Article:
Genes with high homology to the animal cyclic nucleotide-gated channel (CNGC) and glutamate receptor channels (GLR) were identified in plants already in 1998 (unpublished data). In the laboratory of the author, as well as several other research groups, however, unequivocal data for ion channel function could neither be obtained with plant protoplasts nor with heterologous expression systems. Using a domain exchange approach, Tapken and Hollmann (324) showed that Arabidopsis AtGLR1.1 and AtGLR1.4 have functional Na+-, K+-, and Ca2+-permeable ion pore domains when transplanted into rat α-amino-3-hydroxy-5-methyl-4-isoxazole propionate (GluR1) and kainate (GluR6) receptor subunits. Further experiments with growing pollen tubes recently reported promising progress, suggesting that detailed analysis of these tip growing cells will be able to advance this area of research and finally prove that the CNGC genes present in plant genomes indeed are encoding ligand-gated calcium-permeable channels (84, 226). The Arabidopsis CNGC family comprises 20 members. So far, the ability of cyclic nucleotides to activate these ion channels in plants cells has not been shown unequivocally. Distinct members of this family have been associated with pathogen defense and plant immunity (62) as well as biology of the male gametophyte (226). Mutants in some cases exhibit severe dwarf phenotypes (5, 160). What is known about the biology of the ligand? So far, synthesis and metabolism of cyclic nucleotides remain largely unexplored, possibly because proper in-planta-monitoring of this class of second messengers has been problematic (for review, see Ref. 245). One technical progress in recording cGMP changes in planta was recently made by using an endogenous fluorescent cGMP reporter protein on the single-cell level (148). As the CNGC family, the Arabidopsis glutamate receptor-like (GLR) family comprises 20 members (187, 226). The synthesis and metabolism of the amino acid glutamate is known; otherwise, the situation for GLRs seems even less understood than that of the plant CNGCs. GLR mutants studied so far exhibit weak pleiotropic phenotypes only. In pollen tubes, these channels are probably activated by d-serine (226), but an in-depth analysis of the nature of the ligand(s) and pharmacology of this channel type still is lacking at the moment (317).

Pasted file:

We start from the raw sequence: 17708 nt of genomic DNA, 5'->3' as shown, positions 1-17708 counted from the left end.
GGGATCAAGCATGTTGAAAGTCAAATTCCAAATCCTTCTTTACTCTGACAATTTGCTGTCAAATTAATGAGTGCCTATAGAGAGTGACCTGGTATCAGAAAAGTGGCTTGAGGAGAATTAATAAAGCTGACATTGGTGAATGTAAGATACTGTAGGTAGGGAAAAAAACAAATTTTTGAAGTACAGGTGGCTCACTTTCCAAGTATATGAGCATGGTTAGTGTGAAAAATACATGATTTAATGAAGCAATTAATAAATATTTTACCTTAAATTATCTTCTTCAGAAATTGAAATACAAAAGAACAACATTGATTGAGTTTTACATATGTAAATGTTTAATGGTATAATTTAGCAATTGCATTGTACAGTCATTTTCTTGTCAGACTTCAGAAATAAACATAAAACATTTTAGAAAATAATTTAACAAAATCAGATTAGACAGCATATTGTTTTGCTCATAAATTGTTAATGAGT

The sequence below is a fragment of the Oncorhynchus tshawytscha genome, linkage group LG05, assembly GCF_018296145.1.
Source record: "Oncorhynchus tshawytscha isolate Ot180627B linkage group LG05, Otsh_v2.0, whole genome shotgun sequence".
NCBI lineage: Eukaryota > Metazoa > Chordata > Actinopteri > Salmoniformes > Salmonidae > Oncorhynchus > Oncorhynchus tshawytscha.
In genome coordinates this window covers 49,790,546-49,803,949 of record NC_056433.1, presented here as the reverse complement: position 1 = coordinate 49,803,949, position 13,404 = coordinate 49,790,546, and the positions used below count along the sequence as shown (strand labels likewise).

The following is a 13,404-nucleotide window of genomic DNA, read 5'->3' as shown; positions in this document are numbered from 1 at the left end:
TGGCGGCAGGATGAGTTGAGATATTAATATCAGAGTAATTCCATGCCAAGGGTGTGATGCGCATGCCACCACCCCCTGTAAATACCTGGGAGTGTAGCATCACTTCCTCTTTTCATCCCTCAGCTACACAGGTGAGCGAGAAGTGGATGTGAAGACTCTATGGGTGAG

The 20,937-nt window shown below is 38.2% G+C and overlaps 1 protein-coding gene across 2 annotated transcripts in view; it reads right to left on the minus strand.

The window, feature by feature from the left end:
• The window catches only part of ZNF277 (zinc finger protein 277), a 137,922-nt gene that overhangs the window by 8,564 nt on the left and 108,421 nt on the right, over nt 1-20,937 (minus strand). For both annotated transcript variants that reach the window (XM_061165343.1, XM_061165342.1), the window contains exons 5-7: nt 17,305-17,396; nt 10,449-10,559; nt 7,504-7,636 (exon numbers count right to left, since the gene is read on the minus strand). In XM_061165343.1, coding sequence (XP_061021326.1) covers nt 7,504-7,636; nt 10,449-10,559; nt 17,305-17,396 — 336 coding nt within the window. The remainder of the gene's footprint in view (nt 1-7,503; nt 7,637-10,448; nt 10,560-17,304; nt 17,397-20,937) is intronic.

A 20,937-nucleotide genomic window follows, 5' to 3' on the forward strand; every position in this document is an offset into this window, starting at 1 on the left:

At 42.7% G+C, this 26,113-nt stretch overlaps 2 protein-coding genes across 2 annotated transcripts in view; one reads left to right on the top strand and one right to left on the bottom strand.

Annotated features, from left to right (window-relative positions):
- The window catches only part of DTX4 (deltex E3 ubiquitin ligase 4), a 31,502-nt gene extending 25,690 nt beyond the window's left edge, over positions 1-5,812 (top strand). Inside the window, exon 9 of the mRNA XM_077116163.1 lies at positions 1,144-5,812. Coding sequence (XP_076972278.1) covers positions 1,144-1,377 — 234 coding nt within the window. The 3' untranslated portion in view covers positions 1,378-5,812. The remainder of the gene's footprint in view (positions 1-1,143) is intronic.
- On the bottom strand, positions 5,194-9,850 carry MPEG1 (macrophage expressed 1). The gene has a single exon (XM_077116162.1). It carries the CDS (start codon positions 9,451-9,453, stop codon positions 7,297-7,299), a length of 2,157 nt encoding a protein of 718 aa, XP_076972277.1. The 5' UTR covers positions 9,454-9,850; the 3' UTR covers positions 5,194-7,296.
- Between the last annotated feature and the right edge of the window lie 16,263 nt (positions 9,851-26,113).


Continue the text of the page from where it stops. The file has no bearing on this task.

3. What triggers calcium channels in plant cells?